• Hoboken {TBT}: Clam Broth House

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    It’s FINALLY Thursday, aka time for a #HobokenTBT. This week’s historical Hoboken throwback is dedicated to the Clam Broth House Restaurant. You’ve probably seen the hand-shaped sign pointing its finger that says “Clam Broth House” perched atop of the Reign Nightclub — right on the corner of Hudson and Newark near the PATH. 

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    Here’s the backstory: With a history of over 115 years, the Clam Broth House was located on 36-42 Newark Street {now Biggie’s Clam Bar – with a bit of extra space taken over to the corner where Reign is}, having first opened in 1899. At first it was known as Servanti’s Restaurant and was THE spot for Hoboken’s dockworkers in the 1900s. During that pre-feminist era, women were not allowed in the restaurant {ew}. 

    That all changed in the 1970s during the feminist movement, and women were finally granted entry. Servanti’s became Biggie’s Clam Bar {because no one likes a sexist restaurant anyway}, and the sign that we all know and love was hinged on the side of the building.

    According to the Hudson Reporter, every customer that ate at the Clam Broth House in the 60s and 70s would walk into a floor chock full of clam shells from past customers, along with a vat that gave out free clam broth at the bar {yass, FREE!} — but kind of grody if we do say ourselves. 

    That seafood-filled aspect didn’t stop many {although we can only imagine the smell}. The Clam Broth House attracted celebrities from the area, with Marlon Brando being one of the big names who strolled through in his day. He came to the area while filming “On The Waterfront” in town. Frank Sinatra’s mother was a supposed regular at the Clam Broth House as well. The St. Petersburg Times even notes that former President Woodrow Wilson was known to have bid his farewells to the troops from the balcony of the broth house when they were shipped off {along with greeting them upon their return}.

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    Fast forward to May 2003, the Clam Broth House’s reign {this word has a bit of foreshadowing to the 2015 nightclub, eh?} came to an end when city officials closed down the property because of structural issues. During the time it closed down, the judge ordered a stop to the demolition of the building because of its history.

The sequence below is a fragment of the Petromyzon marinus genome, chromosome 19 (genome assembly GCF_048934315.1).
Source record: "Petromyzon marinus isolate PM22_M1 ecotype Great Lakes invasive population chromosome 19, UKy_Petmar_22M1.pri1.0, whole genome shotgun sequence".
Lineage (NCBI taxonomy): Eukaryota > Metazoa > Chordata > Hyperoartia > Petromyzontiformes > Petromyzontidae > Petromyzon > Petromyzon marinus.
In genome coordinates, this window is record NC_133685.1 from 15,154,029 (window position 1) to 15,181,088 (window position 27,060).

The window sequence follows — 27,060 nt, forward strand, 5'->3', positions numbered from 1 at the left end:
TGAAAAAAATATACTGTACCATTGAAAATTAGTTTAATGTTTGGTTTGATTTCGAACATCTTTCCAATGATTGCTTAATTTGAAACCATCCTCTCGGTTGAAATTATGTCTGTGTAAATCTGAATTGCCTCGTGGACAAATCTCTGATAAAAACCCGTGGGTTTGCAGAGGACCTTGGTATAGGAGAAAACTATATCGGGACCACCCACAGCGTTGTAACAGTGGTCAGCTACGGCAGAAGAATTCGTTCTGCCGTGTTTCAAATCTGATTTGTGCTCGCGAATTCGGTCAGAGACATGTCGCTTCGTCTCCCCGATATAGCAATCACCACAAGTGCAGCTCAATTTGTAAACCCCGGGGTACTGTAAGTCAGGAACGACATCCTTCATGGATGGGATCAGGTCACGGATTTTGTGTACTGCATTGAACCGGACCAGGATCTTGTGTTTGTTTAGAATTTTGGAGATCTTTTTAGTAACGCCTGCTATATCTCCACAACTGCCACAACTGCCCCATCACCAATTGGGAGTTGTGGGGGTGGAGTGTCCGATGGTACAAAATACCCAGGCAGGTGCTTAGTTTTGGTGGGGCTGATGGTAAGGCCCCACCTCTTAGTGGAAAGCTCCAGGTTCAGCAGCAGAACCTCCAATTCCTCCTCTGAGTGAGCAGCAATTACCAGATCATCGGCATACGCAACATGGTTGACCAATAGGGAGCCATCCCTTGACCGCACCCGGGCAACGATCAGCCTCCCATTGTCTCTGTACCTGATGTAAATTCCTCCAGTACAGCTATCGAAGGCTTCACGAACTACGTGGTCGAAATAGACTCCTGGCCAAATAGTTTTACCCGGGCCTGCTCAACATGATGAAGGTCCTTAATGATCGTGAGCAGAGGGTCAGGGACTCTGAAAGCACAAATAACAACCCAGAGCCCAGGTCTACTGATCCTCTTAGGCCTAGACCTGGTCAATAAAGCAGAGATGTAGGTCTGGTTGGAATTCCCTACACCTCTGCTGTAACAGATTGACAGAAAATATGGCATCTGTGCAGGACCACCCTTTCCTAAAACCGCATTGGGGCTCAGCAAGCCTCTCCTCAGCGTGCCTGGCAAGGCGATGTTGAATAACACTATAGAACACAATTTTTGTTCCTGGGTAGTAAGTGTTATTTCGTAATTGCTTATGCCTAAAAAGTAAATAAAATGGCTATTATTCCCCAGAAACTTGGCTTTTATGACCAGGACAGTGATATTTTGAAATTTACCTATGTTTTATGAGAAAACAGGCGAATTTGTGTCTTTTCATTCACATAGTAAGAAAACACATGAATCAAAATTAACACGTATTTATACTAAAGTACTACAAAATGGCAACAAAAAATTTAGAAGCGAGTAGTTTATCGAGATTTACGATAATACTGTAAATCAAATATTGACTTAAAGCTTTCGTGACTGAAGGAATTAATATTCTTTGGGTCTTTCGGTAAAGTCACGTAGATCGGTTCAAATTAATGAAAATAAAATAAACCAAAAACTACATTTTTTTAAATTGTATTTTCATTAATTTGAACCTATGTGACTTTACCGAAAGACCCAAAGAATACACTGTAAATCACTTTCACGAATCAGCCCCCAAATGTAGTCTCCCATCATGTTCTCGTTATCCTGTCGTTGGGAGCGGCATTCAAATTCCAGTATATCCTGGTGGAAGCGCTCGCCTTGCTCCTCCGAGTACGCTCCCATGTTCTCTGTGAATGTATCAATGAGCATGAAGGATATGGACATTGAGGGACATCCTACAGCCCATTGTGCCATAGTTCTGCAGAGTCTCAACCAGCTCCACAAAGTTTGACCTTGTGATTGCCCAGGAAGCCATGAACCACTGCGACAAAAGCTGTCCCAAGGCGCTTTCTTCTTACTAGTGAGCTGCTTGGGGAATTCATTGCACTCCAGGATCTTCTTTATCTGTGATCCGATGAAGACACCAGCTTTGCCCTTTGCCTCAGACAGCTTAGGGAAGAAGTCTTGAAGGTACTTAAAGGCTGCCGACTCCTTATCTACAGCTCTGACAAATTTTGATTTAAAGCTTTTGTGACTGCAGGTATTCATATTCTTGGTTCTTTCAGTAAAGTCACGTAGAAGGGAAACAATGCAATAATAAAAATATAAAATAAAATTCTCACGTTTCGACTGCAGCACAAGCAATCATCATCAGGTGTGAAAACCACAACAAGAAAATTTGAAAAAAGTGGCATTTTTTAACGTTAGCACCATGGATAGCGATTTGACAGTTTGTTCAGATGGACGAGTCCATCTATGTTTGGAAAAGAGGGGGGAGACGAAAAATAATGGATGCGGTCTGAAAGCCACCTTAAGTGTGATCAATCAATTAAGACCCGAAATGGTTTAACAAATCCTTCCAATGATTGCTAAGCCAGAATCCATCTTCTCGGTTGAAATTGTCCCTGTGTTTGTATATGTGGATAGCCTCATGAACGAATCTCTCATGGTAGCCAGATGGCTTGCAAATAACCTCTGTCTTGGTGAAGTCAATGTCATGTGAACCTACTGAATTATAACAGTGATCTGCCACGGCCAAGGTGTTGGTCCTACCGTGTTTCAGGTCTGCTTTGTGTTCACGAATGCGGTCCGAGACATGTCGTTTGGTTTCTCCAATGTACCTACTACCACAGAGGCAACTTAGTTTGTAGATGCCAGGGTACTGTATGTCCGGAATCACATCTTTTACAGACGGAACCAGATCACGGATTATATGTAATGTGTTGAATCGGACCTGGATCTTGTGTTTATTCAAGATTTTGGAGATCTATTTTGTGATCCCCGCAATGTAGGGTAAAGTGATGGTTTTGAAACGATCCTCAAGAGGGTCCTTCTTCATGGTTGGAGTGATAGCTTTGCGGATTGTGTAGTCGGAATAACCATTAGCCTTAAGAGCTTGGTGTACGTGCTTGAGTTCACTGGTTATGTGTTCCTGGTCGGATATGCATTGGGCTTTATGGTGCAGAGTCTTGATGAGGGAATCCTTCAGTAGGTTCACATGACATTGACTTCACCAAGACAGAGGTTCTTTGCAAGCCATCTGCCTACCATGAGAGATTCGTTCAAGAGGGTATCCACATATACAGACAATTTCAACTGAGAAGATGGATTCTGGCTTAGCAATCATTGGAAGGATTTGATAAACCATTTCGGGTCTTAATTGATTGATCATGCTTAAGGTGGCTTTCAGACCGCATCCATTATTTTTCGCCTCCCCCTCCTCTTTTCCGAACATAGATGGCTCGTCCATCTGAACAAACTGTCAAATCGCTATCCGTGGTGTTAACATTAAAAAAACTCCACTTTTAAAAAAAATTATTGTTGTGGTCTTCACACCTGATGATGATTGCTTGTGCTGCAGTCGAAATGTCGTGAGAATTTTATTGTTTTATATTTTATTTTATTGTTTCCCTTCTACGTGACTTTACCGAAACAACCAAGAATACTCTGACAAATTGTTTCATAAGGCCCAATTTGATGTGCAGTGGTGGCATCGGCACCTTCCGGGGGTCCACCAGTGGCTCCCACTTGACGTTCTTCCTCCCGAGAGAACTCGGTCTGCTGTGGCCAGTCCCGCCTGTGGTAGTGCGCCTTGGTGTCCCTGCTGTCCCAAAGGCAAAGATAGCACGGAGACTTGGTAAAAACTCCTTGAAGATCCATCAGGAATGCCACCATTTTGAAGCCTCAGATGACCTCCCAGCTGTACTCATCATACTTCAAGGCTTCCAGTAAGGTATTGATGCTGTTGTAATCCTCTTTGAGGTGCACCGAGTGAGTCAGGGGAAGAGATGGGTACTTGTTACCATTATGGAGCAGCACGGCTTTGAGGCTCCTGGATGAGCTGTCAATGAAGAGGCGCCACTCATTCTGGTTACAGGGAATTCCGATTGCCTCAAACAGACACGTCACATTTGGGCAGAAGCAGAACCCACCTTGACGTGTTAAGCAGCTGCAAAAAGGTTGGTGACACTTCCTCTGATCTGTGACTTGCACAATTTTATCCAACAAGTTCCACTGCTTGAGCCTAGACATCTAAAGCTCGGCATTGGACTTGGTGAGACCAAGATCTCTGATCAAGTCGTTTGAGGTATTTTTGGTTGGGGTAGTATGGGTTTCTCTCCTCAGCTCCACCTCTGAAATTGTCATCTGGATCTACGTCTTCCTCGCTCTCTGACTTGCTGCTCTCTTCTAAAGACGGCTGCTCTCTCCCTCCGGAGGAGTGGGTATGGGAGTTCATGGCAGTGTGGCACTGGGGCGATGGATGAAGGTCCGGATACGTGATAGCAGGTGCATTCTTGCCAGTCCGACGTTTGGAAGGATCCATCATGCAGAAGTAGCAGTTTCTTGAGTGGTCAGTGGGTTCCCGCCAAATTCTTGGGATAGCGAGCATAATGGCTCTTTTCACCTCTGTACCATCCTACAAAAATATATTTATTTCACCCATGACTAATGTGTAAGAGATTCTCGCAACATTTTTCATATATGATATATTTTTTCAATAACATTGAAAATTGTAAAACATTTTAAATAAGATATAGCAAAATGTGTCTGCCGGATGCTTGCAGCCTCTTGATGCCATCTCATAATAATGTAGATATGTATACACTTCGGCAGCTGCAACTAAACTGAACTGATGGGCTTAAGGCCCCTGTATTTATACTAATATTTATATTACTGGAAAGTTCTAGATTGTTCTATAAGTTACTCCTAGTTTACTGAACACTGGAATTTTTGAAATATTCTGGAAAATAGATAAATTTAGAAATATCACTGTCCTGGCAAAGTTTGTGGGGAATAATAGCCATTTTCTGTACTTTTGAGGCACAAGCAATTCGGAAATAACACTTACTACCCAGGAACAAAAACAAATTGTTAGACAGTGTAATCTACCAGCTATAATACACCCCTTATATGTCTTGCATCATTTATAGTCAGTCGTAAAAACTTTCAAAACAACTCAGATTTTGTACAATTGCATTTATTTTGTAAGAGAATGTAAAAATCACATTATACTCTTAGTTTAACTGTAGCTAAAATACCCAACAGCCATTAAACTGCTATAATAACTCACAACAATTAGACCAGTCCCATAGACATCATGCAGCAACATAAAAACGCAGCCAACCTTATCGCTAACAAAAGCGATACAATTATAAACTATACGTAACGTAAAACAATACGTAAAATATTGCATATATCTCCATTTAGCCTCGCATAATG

In 2004, Danny Tattoli and his wife, who were also the owners of Four L’s, purchased the property and its namesake, restoring the fixtures and the seafood-filled menu. The Tattolis experienced a tough time transferring the liquor license, but they eventually opened up their version of the Clam Broth House the following spring.

    Things did not work out with The Clam Broth House and the Tattolis {unfortunately there isn’t much information about this}. The family sold the space to the owners of Biggies, The Ranuros, in 2012.

    Biggie’s was already super popular in Hoboken because comedian Joseph Yaccarino {aka Joe Biggie when on stage} founded the first location on 3rd and Madison in 1946 {which sadly is closing and condensing to its Newark Street [clam broth] location in October}. Biggie founded this locale after he gained his reputation of selling raw clams from pails primarily to the Hoboken dock workers.  Once the place opened, it became the place to go for raw clams.

     When the Ranuros bought it, Michael Ranuro stated that the newest Biggie’s Clam Bar was going to have similar charm as the infamous Clam Broth House, according The Hudson Reporter.

    Well, there you have it. The Biggie’s next door to Reign was formerly one of the most iconic restaurants in Hoboken. Who would have thought that Marlon Brando took a break from filming to eat there or that Frank Sinatra’s mom would be a regular? Pretty cool.

     

    Have an idea for a #HobokenTBT or some vintage photos you’d like to share? Email hello@hobokengirl.com 

     


    Written by:

    Aida is a full-time reporter for the Town News, a part of North Jersey Media Group, and she received her Bachelor’s in Journalism from NJCU back in 2012. When she isn’t out investigating sources and digging up interesting Hoboken history, she is training at CKO kickboxing in Hoboken. Aida is Instagram and food-obsessed {and you can see her love of both by searching the hashtag #adamandaidatakethecity}. Aside from eating her way around town, Aida spends time shopping in NYC, reading actual books {no e-books to be found}, and spending quality time with her boyfriend, parents, older brother, and cocker poodle, Benji.